Carnell Brown was convicted in 2000 of being a felon in possession of a gun, § 922(g)(1), an offense for which the maximum sentence is normally 10 years in prison. § 924(a)(2). The government urged that he be sentenced to a minimum of 15

[696 F.3d 640]

years on the ground that he had three previous convictions for a violent felony or a felony drug offense, and if this was right then the Armed Career Criminal Act indeed required a sentence at least that long. § 924(e)(1). We held that it was right, United States v. Brown, 273 F.3d 747 (7th Cir.2001), and on remand Brown was sentenced to 264 months in prison, and did not appeal.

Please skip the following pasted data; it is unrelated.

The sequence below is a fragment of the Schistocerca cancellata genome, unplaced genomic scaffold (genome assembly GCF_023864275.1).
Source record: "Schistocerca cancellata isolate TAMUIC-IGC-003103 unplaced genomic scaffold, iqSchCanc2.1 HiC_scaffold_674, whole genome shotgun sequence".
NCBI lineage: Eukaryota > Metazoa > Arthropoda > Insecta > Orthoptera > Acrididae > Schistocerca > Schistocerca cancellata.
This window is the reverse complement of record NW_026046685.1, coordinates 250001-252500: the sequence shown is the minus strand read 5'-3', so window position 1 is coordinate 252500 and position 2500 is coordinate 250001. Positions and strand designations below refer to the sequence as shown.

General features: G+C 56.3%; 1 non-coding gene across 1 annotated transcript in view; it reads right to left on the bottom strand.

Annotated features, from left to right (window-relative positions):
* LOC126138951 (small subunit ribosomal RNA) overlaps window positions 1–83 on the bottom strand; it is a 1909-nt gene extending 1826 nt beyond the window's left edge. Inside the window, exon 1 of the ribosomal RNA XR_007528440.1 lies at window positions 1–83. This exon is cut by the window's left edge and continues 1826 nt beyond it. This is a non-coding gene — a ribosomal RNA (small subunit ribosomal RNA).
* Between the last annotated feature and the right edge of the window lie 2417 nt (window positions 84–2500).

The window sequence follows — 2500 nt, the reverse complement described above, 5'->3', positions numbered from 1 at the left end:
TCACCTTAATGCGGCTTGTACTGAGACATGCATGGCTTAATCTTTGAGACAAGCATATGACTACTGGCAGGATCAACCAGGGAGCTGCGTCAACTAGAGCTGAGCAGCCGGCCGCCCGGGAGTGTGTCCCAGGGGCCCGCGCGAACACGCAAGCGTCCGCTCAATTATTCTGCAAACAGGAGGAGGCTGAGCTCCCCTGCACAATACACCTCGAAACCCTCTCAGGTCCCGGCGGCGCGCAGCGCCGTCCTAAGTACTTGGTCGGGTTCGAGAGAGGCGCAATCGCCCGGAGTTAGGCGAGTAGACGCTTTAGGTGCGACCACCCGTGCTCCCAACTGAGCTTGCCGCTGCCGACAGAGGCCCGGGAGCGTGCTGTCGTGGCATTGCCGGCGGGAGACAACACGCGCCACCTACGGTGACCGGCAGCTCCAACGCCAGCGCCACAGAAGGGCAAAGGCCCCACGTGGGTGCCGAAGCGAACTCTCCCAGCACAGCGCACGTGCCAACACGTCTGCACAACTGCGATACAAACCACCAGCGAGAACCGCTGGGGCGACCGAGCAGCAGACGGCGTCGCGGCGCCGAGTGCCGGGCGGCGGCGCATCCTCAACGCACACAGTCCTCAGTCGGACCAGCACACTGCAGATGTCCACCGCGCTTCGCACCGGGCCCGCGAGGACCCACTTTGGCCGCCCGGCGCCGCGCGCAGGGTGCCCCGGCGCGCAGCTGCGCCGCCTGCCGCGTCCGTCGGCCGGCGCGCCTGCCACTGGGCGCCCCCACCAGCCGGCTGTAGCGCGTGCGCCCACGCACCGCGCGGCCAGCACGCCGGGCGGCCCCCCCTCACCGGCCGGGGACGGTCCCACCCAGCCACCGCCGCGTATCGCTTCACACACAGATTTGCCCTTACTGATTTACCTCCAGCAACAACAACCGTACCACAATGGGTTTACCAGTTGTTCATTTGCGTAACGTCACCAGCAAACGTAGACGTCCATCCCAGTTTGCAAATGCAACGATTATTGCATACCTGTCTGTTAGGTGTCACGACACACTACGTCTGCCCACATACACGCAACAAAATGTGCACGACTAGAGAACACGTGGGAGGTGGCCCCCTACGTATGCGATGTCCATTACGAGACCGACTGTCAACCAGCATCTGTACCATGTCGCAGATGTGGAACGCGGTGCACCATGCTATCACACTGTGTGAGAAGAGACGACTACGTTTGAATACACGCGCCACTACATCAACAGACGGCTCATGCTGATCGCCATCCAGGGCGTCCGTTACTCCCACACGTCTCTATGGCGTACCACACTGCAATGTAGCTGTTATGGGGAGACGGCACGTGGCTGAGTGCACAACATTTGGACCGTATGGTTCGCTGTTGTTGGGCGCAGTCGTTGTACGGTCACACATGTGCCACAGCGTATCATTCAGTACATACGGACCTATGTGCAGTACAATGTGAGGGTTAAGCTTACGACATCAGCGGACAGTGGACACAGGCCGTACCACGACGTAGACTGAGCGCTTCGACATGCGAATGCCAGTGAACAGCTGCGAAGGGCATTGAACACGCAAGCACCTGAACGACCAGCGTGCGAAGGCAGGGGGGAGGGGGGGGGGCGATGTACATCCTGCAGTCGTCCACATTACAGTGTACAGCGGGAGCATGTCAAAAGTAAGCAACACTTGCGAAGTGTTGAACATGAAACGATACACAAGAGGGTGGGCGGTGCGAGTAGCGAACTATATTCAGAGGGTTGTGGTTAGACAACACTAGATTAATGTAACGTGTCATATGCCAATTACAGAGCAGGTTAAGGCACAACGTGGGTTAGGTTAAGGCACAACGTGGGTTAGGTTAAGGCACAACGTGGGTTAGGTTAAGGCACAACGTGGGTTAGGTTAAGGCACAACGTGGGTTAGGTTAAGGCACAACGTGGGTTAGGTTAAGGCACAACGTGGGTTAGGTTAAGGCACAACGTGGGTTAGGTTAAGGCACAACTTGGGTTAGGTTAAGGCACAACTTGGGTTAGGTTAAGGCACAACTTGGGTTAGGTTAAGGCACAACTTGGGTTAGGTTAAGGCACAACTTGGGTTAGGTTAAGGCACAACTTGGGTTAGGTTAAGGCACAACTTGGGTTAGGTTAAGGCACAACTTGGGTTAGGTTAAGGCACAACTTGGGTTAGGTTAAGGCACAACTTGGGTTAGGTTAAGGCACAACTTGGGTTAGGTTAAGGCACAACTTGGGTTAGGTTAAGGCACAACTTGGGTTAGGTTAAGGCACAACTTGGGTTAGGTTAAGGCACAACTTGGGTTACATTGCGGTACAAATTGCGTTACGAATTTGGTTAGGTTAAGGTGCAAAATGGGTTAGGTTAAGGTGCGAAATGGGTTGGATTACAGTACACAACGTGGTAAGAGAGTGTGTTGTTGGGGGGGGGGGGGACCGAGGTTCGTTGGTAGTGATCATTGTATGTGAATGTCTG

In 2010, following an unsuccessful collateral attack on his sentence under 28 U.S.C. § 2255 (the federal prisoner's substitute for habeas corpus), he mounted a new collateral attack under the federal habeas corpus statute, 28 U.S.C. § 2241, in reliance on the Supreme Court's decision in Begay v. United States, 553 U.S. 137, 128 S.Ct. 1581, 170 L.Ed.2d 490 (2008). There the Court had held that driving under the influence is not within the catchall provision of the Armed Career Criminal Act because a crime within the catchall “typically involve[s] purposeful, ‘violent’, and ‘aggressive’ conduct.” Id. at 144–45, 128 S.Ct. 1581. The district court in this case, seconded by the government, held that section 2241 was a proper vehicle for Brown's attack on his sentence, but went on to hold that he indeed had been convicted of three violent felonies or serious drug offenses, and so his sentence stood, and he has appealed.